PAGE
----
Wednesday, June 11, 2014
On Not Giving a Flying Foo Foo
Let's get back to our regular business and forget, for a moment, the shameless self-promoting (although I'll have you know that my book is currently ranked #23 on the Amazon e-book sub-category of women memoirs, right ahead of Diane Keaton's). Thank you!
But back to "regular business." I'm just now coming down from a whirlwind of conferences and galas and public speaking engagements -- an exhilarating and overwhelming ride. I've spoken in public before -- many times, actually, when I was working for several collaboratives that addressed systemic healthcare improvement initiatives. I've also served on a few boards of a few non-profit foundations and even helped to found one back in the dark days of the last millennium. Going to galas and benefits that raise money for epilepsy causes is a mixed bag -- I am at once grateful that so many people support the cause, repulsed by the schmooze factor (especially on Wall Street and in Hollywood), and depressed with the acknowledgement that these are my people and this is my life. Frankly I'd rather be conjugating French verbs, to tell you the truth, or at the very least baking a cake and reading some poetry.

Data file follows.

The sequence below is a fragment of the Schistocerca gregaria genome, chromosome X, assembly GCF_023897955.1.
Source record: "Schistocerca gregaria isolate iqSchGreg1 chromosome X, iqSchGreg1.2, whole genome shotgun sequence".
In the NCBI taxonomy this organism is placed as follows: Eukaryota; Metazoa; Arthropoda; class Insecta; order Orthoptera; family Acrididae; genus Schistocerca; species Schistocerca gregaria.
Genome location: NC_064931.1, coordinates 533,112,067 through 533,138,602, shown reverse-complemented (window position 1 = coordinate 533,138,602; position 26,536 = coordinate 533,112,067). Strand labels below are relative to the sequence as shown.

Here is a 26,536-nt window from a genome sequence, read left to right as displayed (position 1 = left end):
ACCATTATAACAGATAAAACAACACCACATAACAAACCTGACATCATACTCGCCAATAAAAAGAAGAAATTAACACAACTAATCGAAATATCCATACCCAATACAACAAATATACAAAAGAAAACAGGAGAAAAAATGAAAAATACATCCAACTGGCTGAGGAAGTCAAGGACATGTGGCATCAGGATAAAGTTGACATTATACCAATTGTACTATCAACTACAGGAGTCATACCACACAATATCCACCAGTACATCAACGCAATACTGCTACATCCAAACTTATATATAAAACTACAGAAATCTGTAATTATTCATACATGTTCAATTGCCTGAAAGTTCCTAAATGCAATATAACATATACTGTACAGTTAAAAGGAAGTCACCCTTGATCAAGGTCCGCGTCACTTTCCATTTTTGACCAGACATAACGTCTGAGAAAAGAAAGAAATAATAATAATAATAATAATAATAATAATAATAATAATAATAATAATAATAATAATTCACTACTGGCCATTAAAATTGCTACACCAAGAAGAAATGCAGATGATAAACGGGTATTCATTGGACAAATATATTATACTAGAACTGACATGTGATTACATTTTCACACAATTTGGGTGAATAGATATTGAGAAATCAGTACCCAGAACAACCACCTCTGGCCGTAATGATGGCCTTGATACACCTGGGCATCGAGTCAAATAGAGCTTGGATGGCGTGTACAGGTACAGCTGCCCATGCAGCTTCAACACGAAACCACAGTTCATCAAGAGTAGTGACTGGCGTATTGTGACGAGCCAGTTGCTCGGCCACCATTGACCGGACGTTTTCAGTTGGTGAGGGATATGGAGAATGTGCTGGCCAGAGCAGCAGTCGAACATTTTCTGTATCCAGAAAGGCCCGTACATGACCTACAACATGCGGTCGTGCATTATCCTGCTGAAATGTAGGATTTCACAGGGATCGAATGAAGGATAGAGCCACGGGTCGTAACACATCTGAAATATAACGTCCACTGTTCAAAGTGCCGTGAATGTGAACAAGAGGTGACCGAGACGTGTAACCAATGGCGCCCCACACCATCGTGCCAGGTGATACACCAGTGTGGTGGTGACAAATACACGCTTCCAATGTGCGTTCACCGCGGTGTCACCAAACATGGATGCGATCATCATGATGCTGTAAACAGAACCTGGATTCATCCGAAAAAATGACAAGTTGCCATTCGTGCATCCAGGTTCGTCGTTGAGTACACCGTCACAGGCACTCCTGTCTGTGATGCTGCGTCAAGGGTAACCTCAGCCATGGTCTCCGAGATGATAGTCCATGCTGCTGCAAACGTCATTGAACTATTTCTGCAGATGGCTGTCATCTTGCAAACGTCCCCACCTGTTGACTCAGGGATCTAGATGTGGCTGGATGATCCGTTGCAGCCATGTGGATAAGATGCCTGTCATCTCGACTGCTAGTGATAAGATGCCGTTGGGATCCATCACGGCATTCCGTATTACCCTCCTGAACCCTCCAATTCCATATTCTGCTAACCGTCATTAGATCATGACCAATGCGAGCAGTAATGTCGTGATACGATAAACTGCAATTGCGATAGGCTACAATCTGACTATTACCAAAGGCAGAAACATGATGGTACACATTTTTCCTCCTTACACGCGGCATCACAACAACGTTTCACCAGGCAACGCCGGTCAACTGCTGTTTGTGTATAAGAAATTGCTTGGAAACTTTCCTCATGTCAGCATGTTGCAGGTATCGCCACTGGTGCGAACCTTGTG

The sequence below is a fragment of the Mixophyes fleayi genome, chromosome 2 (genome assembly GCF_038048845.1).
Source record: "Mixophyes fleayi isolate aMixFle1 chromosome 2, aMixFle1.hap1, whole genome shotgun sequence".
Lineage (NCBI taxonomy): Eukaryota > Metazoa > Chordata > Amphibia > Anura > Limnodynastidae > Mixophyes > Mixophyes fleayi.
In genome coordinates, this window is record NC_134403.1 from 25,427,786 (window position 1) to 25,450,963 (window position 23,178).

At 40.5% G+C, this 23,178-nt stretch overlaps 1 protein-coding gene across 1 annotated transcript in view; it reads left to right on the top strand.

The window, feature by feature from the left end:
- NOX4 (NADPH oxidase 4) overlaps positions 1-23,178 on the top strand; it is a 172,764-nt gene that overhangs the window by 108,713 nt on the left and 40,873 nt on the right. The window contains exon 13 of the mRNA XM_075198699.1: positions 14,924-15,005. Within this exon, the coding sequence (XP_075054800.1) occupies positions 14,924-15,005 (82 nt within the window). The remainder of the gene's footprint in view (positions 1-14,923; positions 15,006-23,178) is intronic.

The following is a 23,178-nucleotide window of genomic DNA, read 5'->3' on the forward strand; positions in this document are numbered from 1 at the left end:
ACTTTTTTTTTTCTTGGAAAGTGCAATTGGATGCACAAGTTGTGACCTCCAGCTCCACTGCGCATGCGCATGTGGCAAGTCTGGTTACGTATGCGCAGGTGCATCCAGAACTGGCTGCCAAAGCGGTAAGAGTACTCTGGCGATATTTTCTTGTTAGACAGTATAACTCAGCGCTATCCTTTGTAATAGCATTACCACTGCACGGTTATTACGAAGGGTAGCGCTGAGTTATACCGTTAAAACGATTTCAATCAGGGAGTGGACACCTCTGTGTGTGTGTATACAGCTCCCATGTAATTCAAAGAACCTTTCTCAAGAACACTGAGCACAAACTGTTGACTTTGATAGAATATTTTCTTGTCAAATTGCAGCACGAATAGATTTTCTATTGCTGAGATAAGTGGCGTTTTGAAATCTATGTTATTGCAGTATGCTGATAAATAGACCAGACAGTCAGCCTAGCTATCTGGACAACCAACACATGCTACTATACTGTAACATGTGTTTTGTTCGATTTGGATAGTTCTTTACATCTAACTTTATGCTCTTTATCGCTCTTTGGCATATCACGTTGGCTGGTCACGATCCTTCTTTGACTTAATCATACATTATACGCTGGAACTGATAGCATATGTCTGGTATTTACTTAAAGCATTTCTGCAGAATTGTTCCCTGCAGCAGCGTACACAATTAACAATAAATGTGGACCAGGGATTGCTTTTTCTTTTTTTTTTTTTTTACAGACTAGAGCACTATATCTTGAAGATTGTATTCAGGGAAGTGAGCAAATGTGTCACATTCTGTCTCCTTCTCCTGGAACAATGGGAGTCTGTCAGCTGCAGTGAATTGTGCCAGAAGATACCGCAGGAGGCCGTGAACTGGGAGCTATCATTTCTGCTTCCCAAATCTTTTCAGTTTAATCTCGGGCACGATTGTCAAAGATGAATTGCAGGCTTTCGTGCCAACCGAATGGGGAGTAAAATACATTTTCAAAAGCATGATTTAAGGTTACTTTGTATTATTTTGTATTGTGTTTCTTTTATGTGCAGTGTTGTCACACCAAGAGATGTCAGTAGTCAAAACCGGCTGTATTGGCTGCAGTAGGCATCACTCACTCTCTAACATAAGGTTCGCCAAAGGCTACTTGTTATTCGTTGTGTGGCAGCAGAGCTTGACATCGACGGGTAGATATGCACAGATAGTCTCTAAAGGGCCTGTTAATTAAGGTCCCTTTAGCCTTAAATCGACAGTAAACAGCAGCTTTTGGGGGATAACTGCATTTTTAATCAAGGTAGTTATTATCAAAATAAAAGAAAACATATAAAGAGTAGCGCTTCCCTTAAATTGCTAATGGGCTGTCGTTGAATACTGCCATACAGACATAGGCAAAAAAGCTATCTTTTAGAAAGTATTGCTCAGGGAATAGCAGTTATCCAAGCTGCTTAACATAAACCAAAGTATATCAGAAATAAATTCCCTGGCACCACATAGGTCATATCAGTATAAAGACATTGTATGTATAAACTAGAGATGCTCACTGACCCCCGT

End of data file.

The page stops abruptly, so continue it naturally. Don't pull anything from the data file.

That being said, this past weekend in San Francisco, when I participated on the medical marijuana panel at the Epilepsy Pipeline Conference, I had a sort of epiphany or suddenly realized just how much things had changed. Generally, I'm a fiery and opinionated sort of woman, quick to mouth off and express my opinions, often sharp-tongued, and given the topic, frustrated and angry about the access to and quality of healthcare for children with epilepsy. I know there were some people at that conference who found me unbearable, and I winced, a bit, viewing the taped session, noticing how the female doctor and female nurse just might have motioned to the moderator to cut me off and allow them to speak. Contrary to what you might think, I'm not this entirely confident person all the time.